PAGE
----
Hindu puja on the eve of Diwali While Deepavali is popularly known as the “festival of lights”, the most significant spiritual meaning is “the awareness of inner light”. Central to Hindu philosophy is the assertion that there is something beyond the physical body and mind that is pure, infinite, and eternal, called the Atman. Just as we celebrate the birth of our physical being, Deepavali is the celebration of this Inner Light, in particular the knowledge of which eclipses all darkness (removes all obstacles and dispels all ignorance), awakening the individual to his true nature, not like the body, but as the immutable, infinite, immanent and transcendent reality. With the realization of the Atman comes universal compassion, love and awareness of the oneness of all things (higher knowledge). This brings Ananda (Inner Joy or Peace).
Diwali celebrates this through festive fireworks, lights, flowers, shared sweets, and worship. While the story behind Deepavali varies from region to region, the essence is the same: rejoicing in the Inner Light (Atman) or the underlying reality of all things (Brahman). Diwali, the Festival of Lights, is celebrated with fervor and joy. The festival is celebrated by young and old, rich and poor, across the country to dispel the darkness and illuminate their lives. The festival symbolizes unity in diversity as each state celebrates it in its own special way.
The four-day festival celebration begins at Aswayuja Bahula Chaturdasi and concludes at Kartika Shudda Vijiya. The first day of the Naraka Chaturdasi festival marks the defeat of the demon Naraka by Lord Krishna and his wife Satyabhama.
Hot on the heels of Dussehra, Diwali is celebrated on the last day of the Gujarati calendar year, usually falling in the months of October or November, on the English calendar. It is one of the most important Indian festivals and is celebrated on a large scale by Indians not only in India but also all over the world.
The actual festivities begin on Dhanteras, which is celebrated two days before Diwali. Everyone goes out of their way to make big purchases and buy new clothes and jewelry. This is because this day is considered auspicious for wealth, and it is said that if you buy silver or gold on this day, you will be lucky throughout the year. Goddess Lakshmi is worshiped on this day through a Lakshmipujan, which is performed not only in homes but also in shops and offices.
Legends associated with Diwali
Lord Rama, who was a distinguished warrior king, was banished from the kingdom by his father Dashratha, the king of Ayodhya, after his wife provoked him. Sita, Rama’s wife, along with his younger brother Lakshman, accompanied him in his exile. After defeating the demon Ravana, Lord Rama returned to his kingdom in Ayodhya at the end of his 14-year exile. Lord Rama’s victory over Ravana signified the triumph of good over evil and people welcomed him home by lighting rows of clay lamps and since then Diwali is celebrated to mark the triumph of good over evil.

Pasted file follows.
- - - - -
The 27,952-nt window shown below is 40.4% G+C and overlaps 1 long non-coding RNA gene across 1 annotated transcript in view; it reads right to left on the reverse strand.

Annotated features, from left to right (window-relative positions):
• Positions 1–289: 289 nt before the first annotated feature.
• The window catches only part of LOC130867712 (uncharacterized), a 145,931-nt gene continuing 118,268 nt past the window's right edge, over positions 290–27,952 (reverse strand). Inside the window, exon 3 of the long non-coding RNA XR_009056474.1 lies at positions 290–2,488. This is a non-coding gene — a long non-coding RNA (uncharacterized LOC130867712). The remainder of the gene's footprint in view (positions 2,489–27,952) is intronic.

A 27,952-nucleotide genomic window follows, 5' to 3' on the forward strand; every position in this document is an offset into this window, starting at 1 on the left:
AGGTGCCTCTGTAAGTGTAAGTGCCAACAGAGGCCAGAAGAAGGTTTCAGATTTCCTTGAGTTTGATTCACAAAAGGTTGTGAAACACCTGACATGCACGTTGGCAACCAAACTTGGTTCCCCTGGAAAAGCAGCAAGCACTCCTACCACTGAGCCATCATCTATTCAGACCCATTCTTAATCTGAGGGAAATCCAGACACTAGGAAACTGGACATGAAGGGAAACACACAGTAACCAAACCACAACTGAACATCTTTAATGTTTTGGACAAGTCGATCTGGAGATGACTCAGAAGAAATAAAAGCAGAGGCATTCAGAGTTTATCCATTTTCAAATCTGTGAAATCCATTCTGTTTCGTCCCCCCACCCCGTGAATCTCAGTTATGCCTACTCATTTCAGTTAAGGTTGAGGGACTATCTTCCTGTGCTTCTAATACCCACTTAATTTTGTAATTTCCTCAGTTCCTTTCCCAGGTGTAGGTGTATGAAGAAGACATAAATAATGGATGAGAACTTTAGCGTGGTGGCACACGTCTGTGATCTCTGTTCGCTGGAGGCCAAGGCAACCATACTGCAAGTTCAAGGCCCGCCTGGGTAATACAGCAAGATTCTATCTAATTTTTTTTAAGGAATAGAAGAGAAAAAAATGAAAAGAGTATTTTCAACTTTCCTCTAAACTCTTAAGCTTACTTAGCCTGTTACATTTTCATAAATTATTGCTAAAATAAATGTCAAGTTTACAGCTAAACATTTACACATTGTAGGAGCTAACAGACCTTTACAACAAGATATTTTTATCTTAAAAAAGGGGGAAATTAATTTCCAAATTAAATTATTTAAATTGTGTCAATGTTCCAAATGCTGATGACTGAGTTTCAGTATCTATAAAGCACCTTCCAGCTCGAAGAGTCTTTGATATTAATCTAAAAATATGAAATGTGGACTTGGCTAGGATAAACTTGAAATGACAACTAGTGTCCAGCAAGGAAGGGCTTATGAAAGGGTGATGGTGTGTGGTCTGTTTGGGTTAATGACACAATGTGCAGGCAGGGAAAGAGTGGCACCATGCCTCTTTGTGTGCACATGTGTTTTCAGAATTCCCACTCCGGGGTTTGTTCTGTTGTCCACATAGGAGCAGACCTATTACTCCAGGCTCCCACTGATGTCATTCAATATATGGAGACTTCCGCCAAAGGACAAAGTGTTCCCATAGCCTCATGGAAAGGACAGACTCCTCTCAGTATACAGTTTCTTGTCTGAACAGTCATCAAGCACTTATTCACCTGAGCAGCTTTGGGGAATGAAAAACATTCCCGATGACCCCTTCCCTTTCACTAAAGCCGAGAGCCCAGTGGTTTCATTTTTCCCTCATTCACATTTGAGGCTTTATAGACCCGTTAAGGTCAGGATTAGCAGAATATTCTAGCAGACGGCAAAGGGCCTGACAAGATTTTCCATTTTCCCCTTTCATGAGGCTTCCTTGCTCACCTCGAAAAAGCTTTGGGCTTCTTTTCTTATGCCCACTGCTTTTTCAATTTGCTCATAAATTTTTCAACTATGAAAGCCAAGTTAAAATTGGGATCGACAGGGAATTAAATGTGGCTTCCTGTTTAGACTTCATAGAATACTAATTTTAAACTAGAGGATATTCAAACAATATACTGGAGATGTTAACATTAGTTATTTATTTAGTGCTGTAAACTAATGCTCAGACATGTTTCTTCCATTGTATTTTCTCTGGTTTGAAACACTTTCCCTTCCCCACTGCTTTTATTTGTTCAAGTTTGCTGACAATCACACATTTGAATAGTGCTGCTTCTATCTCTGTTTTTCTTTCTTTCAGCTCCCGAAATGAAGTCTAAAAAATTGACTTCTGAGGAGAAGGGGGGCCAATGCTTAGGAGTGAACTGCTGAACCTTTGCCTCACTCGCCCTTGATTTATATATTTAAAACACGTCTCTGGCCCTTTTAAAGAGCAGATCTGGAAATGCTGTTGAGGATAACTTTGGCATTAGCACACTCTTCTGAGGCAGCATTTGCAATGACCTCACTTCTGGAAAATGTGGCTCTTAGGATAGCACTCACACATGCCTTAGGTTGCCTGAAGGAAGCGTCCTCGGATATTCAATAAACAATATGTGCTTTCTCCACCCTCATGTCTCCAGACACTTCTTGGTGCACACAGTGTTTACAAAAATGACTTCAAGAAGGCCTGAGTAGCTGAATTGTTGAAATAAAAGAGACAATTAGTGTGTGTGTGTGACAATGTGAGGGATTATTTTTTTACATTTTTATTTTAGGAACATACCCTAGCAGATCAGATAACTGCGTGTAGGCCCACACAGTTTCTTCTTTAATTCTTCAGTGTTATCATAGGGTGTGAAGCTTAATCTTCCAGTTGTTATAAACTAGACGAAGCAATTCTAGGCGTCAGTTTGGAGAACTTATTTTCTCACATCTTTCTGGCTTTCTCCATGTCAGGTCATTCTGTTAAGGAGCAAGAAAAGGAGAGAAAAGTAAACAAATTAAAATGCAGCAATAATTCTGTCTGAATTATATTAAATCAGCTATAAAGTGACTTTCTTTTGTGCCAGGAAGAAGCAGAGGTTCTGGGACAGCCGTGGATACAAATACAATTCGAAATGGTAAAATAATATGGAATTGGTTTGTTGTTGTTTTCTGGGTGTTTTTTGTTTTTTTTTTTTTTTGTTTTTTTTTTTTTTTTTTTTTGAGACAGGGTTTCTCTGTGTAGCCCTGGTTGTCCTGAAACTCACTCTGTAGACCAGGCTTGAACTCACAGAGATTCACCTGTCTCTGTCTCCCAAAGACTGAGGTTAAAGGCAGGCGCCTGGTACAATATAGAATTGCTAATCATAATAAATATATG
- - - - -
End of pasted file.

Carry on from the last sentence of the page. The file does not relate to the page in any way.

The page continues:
According to Hindu mythology, Diwali is celebrated to mark the triumph of Krishna, the eighth incarnation of Lord Vishnu over the demon Narkasura, who unleashed great misery on the people of the world. Narkasura, who was a demon of filth, kidnapped beautiful young women and forced them to live with him. However, his cries for help reached Vishnu, who appeared in the form of Krishna. Initially, Krishna had to subdue a five-headed monster that was defending the demon’s house. However, Narkasura pleaded with Krishna to make his death a joy for others. Krishna agreed to his request and the women were released. For Hindus, this legend is an indicator of the fact that good can still come from evil.
According to another legend, Diwali acts as a reminder to Hindus of the importance of food. According to folklore, many years ago in the village of Gokula, the people paid obeisance to the God Indra believing that it was Indra who sent the rains that made their crops luxuriant. However, Krishna insisted that the people should worship Govardhan Mountain, as the mountain and the adjacent land were fertile. This angered Indra, who feels thunder and heavy rain over the village. The people sought the help of Krishna. Krishna came to the aid of the villagers by lifting the top of the mountain with his finger.
The other version is that when Lord Vishnu, disguised as Vamana, sought three feet of land from the generous demon king Bali, the latter had to give up his head as Vamana had conquered earth and heaven in two strides. Lord Vishnu banishes Bali to Pathala Loka (Netherlands) keeping his third step on Bali’s head. Later, pleased by his generosity, Lord Vishnu grants him a boon and he, in turn, asks the Lord to guard his palace at Pathala Loka.
Importance in Sikhism
The story of Diwali for Sikhs is a story of the Sikh struggle for freedom. From the time of Guru Nanak (1469 – 1539), the founder of Sikhism, popular seasonal or folk festivals such as the harvest festival of Baisakhi, or previously ancient Hindu festivals such as Holi and Diwali began to take on a new meaning for Indians. Guru students. , the Sikhs. The Guru used these festivals and special days, for example the first day of each lunar month, as symbols or pegs for his teaching subjects. Guru Nanak’s enlightened ideology gave a new meaning to ancient festivals like Diwali and Baisakhi.